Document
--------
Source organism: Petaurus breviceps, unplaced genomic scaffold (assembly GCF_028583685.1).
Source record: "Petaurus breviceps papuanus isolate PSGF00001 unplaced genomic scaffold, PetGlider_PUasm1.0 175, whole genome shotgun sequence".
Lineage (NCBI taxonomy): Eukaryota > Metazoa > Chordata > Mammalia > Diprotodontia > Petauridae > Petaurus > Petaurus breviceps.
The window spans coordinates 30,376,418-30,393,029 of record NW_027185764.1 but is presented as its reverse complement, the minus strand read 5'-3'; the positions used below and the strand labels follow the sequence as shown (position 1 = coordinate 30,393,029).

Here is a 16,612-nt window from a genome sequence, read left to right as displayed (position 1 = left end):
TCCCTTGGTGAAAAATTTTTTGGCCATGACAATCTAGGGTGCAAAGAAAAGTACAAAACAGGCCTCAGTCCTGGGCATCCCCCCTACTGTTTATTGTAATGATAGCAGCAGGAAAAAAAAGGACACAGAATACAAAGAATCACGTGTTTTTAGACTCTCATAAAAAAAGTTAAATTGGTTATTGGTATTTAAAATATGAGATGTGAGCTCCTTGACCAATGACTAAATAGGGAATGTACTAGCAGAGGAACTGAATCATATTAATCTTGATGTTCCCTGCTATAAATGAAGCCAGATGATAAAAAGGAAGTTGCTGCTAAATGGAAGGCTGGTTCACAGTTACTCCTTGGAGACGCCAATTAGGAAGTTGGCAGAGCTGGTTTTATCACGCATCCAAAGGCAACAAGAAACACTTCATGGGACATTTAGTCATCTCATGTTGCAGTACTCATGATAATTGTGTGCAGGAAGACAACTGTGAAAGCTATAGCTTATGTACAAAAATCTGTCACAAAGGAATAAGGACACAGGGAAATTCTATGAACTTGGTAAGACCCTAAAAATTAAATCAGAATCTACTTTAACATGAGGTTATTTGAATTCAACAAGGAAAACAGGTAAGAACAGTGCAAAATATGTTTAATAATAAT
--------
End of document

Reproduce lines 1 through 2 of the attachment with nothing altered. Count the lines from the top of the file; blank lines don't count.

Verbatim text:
Source organism: Petaurus breviceps, unplaced genomic scaffold (assembly GCF_028583685.1).
Source record: "Petaurus breviceps papuanus isolate PSGF00001 unplaced genomic scaffold, PetGlider_PUasm1.0 175, whole genome shotgun sequence".